Is travel insurance a good idea?

 

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“Should I get travel insurance for my upcoming trip?”
You may have asked yourself this question right after booking a flight, a cruise or any type of tour as you are usually asked by online companies if you would like the extra security added to your total at checkout.

But how useful is travel insurance? And is it really needed?

We break it down for you:

First, you need to understand the three basic types of travel insurance and what they are good for. One type of travel insurance covers any penalties or some extra costs that you may get if you have to withdraw your reservations or change your travel plans. This can cover things from reimbursing prepaid expenses such as flights, hotels or reservations due to a death in the family, weather related issues, or missed flights. Another option is to purchase travel health insurance. This covers any gaps in your already existing insurance for such things as emergency medical expenses if you are out of the country or if you need a medical evacuation. The third travel insurance option is insurance that protects against damage, loss or theft. This covers any expensive equipment or personal items that fall outside of any preexisting insurance coverage you may have.

When considering if you will need any type of travel insurance you should base your decision on potential losses or what you feel you can afford to lose. So, check and make sure what the cancelation polices are for your flights, hotels and any pre-booked tours. This will help guide you as you weigh what needs to be covered and what doesn’t. Don’t assume that all venues and items have the same cancelation polices. Also, assess your risks. If you are traveling to a place prone to hurricane weather, during hurricane season, it might be worth your while to insure your trip in case you need to cancel because of inclement weather or an evacuation is needed.

Do keep in mind there are limits to travel insurance. Your reason to put in a claim has to be significant and verifiable. For example: if you wish not to go on a trip at the last second because the city you will be visiting is on high alert due to a security risk, you might have a compelling case. But if you simply have changed your mind and don’t wish to go, that typically isn’t a good enough reason. But it is always a good idea to make contact with the airline or places with reservations to attempt a penalty free cancelation if your insurance ends up not covering it – sometimes companies can be very understanding to your unique situation.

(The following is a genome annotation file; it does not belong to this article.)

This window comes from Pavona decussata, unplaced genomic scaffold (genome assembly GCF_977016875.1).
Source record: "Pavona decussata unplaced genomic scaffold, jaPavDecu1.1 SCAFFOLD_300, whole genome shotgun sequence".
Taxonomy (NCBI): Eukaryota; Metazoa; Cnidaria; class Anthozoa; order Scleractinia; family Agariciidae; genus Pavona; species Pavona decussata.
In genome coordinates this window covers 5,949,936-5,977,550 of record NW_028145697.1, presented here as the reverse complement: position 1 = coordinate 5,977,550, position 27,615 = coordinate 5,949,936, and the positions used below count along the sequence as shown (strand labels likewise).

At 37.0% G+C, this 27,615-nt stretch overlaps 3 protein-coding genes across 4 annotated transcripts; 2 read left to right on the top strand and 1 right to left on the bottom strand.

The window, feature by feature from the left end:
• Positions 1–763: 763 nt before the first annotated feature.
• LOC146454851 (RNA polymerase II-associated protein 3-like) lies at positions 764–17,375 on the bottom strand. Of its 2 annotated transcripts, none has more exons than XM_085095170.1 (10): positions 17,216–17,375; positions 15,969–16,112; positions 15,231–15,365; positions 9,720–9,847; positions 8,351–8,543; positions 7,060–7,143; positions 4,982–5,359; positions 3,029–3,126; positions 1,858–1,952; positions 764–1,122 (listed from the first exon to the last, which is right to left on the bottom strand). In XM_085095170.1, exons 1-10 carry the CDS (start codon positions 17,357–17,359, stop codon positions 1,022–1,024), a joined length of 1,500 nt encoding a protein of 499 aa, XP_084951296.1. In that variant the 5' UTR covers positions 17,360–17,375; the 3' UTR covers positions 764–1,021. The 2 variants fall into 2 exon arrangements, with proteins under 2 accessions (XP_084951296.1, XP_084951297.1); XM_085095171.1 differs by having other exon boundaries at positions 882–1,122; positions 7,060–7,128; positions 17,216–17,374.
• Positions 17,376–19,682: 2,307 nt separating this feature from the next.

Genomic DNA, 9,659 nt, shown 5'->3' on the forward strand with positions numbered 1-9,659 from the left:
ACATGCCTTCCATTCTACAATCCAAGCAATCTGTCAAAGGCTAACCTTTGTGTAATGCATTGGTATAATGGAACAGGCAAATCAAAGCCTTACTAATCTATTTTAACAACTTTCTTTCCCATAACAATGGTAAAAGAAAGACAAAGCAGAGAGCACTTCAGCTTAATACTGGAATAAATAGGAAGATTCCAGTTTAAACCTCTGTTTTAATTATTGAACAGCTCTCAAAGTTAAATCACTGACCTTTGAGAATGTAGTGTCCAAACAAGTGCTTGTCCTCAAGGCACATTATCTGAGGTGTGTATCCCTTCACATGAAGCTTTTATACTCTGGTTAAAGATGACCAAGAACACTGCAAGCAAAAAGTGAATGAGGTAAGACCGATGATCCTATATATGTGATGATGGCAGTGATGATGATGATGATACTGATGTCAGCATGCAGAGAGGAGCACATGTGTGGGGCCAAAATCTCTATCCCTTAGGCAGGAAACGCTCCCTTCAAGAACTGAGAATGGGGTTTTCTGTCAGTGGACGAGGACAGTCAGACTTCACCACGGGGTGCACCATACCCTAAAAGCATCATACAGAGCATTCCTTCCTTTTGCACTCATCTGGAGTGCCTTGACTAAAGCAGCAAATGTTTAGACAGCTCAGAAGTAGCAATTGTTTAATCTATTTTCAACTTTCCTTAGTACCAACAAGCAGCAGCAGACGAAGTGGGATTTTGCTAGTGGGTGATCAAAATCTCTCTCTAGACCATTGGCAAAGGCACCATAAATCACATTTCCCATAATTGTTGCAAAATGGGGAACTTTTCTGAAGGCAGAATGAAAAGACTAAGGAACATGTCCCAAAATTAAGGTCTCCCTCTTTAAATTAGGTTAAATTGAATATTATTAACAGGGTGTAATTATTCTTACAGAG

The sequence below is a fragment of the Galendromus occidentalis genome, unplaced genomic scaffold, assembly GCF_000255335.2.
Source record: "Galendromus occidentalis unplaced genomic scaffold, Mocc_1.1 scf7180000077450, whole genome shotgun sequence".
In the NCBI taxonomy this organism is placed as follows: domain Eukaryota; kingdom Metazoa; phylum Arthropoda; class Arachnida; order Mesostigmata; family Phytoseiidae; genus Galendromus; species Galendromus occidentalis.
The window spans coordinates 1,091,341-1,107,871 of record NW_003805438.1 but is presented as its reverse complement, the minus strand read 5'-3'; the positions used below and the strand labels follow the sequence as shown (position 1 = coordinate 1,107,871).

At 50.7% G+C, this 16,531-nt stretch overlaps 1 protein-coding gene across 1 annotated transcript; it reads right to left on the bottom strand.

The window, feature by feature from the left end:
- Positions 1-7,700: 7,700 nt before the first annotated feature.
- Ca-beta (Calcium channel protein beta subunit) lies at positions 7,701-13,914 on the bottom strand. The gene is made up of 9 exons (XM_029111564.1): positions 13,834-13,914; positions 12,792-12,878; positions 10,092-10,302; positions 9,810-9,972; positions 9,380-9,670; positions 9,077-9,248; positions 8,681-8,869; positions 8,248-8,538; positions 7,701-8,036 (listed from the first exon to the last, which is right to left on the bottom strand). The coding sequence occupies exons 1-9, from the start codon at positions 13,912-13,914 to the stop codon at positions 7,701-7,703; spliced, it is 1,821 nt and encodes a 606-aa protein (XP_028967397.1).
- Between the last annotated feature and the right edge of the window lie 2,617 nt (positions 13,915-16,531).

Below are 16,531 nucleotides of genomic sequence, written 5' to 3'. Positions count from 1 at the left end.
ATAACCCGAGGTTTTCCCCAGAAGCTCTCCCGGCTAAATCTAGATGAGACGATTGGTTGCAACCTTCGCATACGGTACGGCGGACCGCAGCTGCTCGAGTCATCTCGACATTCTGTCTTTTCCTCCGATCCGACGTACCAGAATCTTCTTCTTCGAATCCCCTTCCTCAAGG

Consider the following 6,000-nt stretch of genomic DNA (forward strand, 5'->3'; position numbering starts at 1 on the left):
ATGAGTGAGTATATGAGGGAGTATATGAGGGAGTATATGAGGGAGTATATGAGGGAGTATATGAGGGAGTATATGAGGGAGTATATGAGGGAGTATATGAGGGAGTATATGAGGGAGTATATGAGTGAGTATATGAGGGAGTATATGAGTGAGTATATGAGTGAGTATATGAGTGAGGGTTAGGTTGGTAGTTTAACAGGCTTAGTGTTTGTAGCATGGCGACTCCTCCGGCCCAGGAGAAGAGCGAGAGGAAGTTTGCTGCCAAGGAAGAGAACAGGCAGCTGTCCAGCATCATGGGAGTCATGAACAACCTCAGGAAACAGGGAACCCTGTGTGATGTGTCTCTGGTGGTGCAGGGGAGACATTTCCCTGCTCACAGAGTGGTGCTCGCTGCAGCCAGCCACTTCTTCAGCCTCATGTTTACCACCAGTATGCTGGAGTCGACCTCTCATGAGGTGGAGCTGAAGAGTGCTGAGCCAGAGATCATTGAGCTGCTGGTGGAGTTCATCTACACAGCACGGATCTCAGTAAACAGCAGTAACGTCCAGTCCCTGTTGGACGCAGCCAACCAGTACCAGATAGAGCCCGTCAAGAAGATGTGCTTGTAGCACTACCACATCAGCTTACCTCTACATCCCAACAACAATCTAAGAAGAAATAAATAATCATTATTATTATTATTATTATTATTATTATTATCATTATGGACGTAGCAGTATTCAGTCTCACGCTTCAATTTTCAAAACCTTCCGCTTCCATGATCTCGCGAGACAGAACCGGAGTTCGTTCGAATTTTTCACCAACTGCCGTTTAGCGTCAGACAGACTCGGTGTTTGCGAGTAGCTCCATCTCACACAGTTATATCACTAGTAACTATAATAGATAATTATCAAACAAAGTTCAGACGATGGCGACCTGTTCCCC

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Is your home secure against burglary?

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No one welcomes the feeling of knowing you personal belongings have been ransacked and rummaged through. And many times items that have are irreplaceable. If you wish to keep your house secure, (and keep your insurance premiums low) here are some basic, yet helpful ways you can protect your home and belongings from theft or vandalism.

  • Invest in simple home security devices like padlocks, proper locks for your doors and windows. Bolts and bars are also good choices to slow a thief down.
  • Arm yourself with technology. A good security alarm and security cameras are great ways to deter unwanted snoops. The alarm not only can notify authorities that there’s a break in, but also it could scare a thief away. Security cameras allow you to keep a watchful eye on your property, while also being able to identify suspects if a break in does occur.
  • Trim your trees around your house. You may be  giving up a bit of privacy, but you are cutting back on the amount of cover accessible to burglars.
  • Don’t display your most precious possessions. Consider keeping your prized items out of view of windows and glass doors. Prying eyes like to survey the area, don’t give away where you are keeping the goods!
  • Your entry points should be strong to ward off any criminals. Doors should be strong, built from metal or solid hardwood. Suggested thickness is at least one-and-three-quarters thick. A good lock is nothing without a strong door.